During a 1993 trip to the University of Illinois as a grad student, Thomas Kunka was intrigued by the way a digital sign he passed used interactive elements to help visitors navigate the school’s Digital Computer Lab.
Little did Kunka know that 17 years later he’d be launching a digital signage service for the university. He was hired in 2001 to coordinate the general assignment classroom network and other operations and has been with the university ever since. EdTech recently spoke with the senior application specialist about content management, finding the best display spot and the unique ways digital signage can convey information to a university audience.
EDTECH: How many digital signs are on the University of Illinois campus?
Kunka: We have a total of 350 on our system, and that’s growing. The College of Engineering alone has 120-130 signs. Housing has 64 and is adding more. Signs can go in as part of new building construction, renovation or just an internal decision.
EDTECH: What are the most common specifications for the digital signs on your campus?
Kunka: The best display is around a 46- to 55-inch monitor. But some departments are starting to put in 65- to 70-inch signs and moving from standard high-definition screens to 4K (UHD) screens.
There’s a difference between something that’s made for someone’s living room and something made for signage that’s on 24/7. They’re meant to be vented in certain ways, are heavier-duty and you pay more for them.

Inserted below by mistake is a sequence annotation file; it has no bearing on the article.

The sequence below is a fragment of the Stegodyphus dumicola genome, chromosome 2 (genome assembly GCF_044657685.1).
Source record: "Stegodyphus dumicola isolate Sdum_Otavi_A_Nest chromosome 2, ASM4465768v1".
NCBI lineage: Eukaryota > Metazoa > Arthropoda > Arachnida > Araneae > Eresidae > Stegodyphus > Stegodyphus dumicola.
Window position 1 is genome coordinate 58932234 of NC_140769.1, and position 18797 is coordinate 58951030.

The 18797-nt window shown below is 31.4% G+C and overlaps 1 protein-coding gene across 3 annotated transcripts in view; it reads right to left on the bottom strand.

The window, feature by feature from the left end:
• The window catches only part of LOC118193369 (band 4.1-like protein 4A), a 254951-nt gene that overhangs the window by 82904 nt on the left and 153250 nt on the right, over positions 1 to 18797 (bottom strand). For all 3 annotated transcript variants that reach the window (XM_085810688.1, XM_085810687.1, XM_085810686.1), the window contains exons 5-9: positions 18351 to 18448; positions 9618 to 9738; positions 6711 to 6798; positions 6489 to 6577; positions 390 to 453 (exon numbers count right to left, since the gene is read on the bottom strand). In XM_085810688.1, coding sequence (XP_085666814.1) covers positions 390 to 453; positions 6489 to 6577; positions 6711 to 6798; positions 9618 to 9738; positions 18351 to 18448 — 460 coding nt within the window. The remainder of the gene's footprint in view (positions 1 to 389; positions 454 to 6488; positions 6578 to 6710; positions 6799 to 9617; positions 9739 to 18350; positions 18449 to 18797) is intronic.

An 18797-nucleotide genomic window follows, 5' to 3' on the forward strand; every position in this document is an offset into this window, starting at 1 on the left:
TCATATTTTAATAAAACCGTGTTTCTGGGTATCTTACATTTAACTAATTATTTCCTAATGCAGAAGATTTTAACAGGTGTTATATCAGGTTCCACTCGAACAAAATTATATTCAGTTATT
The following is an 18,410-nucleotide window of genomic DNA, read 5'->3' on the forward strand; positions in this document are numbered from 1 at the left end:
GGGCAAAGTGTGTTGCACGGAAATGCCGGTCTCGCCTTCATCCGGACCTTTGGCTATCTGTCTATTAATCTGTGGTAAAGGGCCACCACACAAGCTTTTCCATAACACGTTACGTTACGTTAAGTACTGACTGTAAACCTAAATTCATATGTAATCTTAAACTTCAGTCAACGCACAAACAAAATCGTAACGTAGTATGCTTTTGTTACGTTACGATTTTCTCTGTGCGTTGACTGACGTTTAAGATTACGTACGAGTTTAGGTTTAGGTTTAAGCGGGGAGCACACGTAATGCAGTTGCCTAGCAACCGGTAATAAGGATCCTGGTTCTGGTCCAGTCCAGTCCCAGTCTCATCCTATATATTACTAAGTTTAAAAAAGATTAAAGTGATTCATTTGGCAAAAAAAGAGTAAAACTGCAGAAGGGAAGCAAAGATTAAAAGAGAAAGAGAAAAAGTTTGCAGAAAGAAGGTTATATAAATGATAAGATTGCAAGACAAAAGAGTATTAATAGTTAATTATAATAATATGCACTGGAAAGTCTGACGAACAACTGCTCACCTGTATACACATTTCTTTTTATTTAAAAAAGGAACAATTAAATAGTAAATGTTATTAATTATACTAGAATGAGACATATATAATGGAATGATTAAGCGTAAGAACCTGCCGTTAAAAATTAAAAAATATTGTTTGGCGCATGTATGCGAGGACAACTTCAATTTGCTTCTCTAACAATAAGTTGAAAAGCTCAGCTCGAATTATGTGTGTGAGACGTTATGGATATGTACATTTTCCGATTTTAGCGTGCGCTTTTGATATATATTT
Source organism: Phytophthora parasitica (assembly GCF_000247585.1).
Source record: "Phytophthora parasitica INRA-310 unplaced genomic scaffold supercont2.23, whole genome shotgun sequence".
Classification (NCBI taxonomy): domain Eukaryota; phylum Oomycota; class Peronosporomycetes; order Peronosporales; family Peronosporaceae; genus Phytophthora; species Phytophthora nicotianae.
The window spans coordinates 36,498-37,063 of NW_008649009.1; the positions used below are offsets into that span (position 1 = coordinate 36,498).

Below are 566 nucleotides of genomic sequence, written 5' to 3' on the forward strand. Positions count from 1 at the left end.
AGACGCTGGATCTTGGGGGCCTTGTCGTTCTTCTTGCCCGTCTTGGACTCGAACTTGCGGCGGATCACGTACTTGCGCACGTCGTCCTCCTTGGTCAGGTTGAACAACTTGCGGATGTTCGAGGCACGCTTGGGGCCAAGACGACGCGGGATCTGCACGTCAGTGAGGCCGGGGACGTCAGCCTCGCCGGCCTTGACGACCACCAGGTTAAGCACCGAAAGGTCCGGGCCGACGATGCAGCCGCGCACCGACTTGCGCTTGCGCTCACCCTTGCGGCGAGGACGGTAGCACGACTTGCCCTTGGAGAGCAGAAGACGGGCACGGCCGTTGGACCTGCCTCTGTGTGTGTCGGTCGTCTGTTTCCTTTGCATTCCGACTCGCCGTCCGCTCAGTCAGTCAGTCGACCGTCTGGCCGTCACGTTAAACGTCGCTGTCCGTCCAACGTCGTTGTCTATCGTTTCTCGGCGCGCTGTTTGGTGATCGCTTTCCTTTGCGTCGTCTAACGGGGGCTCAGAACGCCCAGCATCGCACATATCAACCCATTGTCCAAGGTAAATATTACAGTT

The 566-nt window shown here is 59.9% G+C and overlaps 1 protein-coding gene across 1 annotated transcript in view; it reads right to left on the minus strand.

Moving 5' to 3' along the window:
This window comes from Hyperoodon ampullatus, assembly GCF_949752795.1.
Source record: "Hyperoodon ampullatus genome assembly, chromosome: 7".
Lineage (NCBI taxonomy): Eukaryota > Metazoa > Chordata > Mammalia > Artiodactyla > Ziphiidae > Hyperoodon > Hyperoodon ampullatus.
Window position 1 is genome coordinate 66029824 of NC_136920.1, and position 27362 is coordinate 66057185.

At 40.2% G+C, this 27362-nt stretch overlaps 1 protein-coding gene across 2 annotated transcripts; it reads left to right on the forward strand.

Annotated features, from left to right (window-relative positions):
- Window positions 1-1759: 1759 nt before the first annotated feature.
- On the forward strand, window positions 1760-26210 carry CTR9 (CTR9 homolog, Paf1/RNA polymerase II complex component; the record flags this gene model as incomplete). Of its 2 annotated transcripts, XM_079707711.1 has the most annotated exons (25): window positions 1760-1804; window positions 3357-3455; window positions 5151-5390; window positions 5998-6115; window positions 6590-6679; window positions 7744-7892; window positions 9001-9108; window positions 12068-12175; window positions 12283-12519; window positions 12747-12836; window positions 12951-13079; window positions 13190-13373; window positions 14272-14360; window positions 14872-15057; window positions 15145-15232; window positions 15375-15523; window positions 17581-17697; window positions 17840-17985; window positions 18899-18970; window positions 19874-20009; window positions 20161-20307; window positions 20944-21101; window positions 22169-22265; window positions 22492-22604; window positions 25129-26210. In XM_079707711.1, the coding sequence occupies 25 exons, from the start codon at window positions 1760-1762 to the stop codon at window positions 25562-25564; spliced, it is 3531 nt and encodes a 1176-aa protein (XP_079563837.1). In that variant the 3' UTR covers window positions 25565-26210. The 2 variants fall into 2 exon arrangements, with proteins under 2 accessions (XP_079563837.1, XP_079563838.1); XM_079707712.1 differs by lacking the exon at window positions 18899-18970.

EDTECH: Who on campus updates all of the signs?
Kunka: Our campus is very large. For instance, the engineering department has 14 academic departments inside of it — each one with a communications and marketing department.
Our service is basically there for them to leverage, so I have 24 or 25 customers — the College of Engineering, Willard Airport, housing, etc. Departments have digital signage managers who have access to the content management system.
EDTECH: How is the location of a sign determined?
Kunka: For signs outside of conference rooms, it’s pretty straightforward. Put it in an open atrium area and know your traffic patterns. Having an interactive sign right when you walk in a doorway means someone is going to have to stop and read it, and there can be congestion.
Schools definitely want to consider the Americans with Disabilities Act requirements regarding accessibility, [such as] if it’s an interactive display, anything the user would touch has to have a certain reach radius.
EDTECH: What main advantages can digital signs offer?
Kunka: Having emergency alerts definitely adds value. Making sure information about services available on campus, such as rideshares and walkshares, is well-publicized also enhances safety.
One of the unique things about digital signage is that you can reach people at the right place and the right time. With social media, you never know who’s going to read it where. You can text people, but you still don't know when they’ll get it.
A lot of people think digital signage is just slideshows, but signage is really moving toward being data-driven –— and real-time data can be powerful stuff.